#Spotlight #Excerpt: 'Gravedigger' by Michael-Israel Jarvis
Date of Publication: 31st October 2015
Number of pages: 304
Word Count: 115,747
Cover Artist: Amalia Chitulescu
Dead or alive. Good or evil. Hero or fugitive.
Valo needs a specific solution to a grave problem. The human Claimfold and prigon Torzsi draw apart. War is promised in the West. Worst of all, the magi of Nagyevo are meddling with the dead.
Perin is an apprentice Gravedigger: uneducated, unwanted, unsure. He may be the answer Valo needs, if he doesn't get killed before he works out what's going on. But of course there's the chance that fate hasn't called him after all. The gods are nameless and silent and the best laid plans have a way of going badly wrong.
Enter the spade and sorcery world of Valo.
Gravedigger subverts the expectations of that oldest of foes in fantasy, the dead that walk, in a fast-paced adventure through a world of culture, intrigue, magic and blood.
They didn’t have to wait long. Fully visible under the abundantly full moon, the bulky figure of Kesairl emerged from the trees. He strode toward them, jumping down the sandy bank into the graveyard. A figure followed him slowly, moving with awkward heistancy. He was swathed in a great deal of loose cloth.
Kesairl halted beside the grave that Graves had dug unaided earlier that day, much to the concern of Perin, who had not been there to meticulously edge the hole with his sharp new edging spade.
“Greetings by moonlight, Master Graves, young Master Perin. I hope you are both well.” Kesairl’s voice rolled out above the subtle noises of the night.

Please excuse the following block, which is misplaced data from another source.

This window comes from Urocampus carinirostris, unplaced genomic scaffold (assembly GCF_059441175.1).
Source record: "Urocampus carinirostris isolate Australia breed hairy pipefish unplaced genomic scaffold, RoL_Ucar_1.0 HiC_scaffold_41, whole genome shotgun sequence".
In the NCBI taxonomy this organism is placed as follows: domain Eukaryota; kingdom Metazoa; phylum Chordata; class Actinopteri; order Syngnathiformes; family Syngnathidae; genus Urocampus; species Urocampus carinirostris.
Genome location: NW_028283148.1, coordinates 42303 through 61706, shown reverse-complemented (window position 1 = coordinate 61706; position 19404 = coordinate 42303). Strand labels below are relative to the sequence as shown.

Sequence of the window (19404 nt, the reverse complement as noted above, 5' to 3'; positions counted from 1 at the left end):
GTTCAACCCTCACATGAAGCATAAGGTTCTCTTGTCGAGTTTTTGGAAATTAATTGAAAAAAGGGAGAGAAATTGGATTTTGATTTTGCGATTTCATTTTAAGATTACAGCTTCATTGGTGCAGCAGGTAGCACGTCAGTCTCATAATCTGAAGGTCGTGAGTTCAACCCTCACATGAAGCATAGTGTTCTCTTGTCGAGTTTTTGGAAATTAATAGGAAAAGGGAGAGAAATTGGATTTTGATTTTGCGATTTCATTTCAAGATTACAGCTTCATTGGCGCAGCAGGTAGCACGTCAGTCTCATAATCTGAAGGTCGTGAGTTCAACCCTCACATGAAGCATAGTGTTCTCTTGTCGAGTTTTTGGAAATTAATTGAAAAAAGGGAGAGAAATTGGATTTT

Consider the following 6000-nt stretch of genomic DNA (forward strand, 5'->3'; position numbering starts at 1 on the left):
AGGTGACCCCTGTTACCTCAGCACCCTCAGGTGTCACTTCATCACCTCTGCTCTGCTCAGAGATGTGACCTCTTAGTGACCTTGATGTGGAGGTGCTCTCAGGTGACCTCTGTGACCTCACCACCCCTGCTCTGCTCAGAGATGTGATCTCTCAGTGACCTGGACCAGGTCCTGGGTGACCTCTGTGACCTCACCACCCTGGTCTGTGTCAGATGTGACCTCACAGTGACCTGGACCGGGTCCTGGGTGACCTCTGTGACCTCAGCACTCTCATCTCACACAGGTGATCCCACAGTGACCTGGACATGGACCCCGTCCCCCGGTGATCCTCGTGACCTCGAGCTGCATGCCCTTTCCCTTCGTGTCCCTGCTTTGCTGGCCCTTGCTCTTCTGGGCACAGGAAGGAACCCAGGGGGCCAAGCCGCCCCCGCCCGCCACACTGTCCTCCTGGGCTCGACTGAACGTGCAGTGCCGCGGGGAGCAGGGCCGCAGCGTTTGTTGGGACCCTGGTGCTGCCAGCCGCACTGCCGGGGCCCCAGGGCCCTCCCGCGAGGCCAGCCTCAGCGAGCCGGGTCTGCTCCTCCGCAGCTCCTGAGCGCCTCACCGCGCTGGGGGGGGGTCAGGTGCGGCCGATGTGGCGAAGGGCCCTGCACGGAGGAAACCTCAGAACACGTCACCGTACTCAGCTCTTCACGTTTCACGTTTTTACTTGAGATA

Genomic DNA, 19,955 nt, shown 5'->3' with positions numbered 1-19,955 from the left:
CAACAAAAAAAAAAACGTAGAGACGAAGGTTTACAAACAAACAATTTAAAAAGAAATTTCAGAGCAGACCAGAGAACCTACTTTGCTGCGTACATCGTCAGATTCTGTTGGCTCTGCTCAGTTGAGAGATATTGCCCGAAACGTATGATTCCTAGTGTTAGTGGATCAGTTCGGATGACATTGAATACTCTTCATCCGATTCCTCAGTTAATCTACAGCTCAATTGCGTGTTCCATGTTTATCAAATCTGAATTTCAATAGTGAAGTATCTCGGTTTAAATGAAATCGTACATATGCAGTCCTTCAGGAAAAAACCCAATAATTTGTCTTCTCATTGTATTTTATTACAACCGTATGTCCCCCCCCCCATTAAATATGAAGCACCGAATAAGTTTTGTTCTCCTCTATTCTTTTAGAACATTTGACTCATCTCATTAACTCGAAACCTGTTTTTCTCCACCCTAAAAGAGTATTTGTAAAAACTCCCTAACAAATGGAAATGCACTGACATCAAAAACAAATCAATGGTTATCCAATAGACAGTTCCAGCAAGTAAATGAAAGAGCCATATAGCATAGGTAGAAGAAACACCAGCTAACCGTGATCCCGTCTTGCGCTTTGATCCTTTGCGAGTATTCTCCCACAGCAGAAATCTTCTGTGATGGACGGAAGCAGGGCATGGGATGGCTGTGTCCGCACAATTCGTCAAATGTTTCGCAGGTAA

“Oh, aye, and yourselves, too, we ‘ope,” said Graves, peering at the cloaked stranger beside the prigon, “I imagine you two’ve got the recently departed in the woods. Well, if it wants burying, we may as well get started, as you don’t want peepers.”
Kesairl hesitated for a moment, brow furrowed. “Well, I’m afraid the one that wants burying, as you accurately put it, is not so recently departed.”
“Ah. Fine. S’to be expected I suppose, if you’ve travelled far. S’all right, Master Kesairl. Me and the boy aren’t unaccustomed to a bit of decay.”
“You misunderstand me, good man Graves. The one I speak of has been dead for a very long time, indeed. He was born that way—if birth is the right way to put it. Allow me to introduce—nay—to present my companion.”
The prigon smiled, white teeth gleaming in the dark to match the moon. His arm gestured to the shrouded figure beside him. With a strange, jerking motion, the figure unwrapped the main cloak from his body, revealing himself to be exceedingly thin. He was, in fact, skeletal. Skin clung to his frame, close as a glove, undamaged but as pale as the prigon’s teeth.
As pale as the full moon.
His wan, skull-like face stared mournfully at them. His head was devoid of hair of any sort, though it was crowned with a circlet of silver. His eyes were pale, but not empty or decayed, and Graves and Perin both knew the eyes were the first thing to go. Soulful meaning radiated behind the orbs, proof somehow of the creature’s being. Aside from that, and the wonderful preservation of the body, he was quite dead.
“I am aware that I am quite troublesome to look upon.” The creature spoke in a voice that made Perin think of the way fallen leaves whispered across the ground underfoot. He watched the dry mouth speak, in shocked fascination. It moved very little, yet produced the words distinctly. “I am not…conventionally alive; but please, I am not to be feared.”
Graves seemed to think otherwise. “Undead!” He growled, hands gripping the handle of his spade, knuckles almost as white as the dead man’s.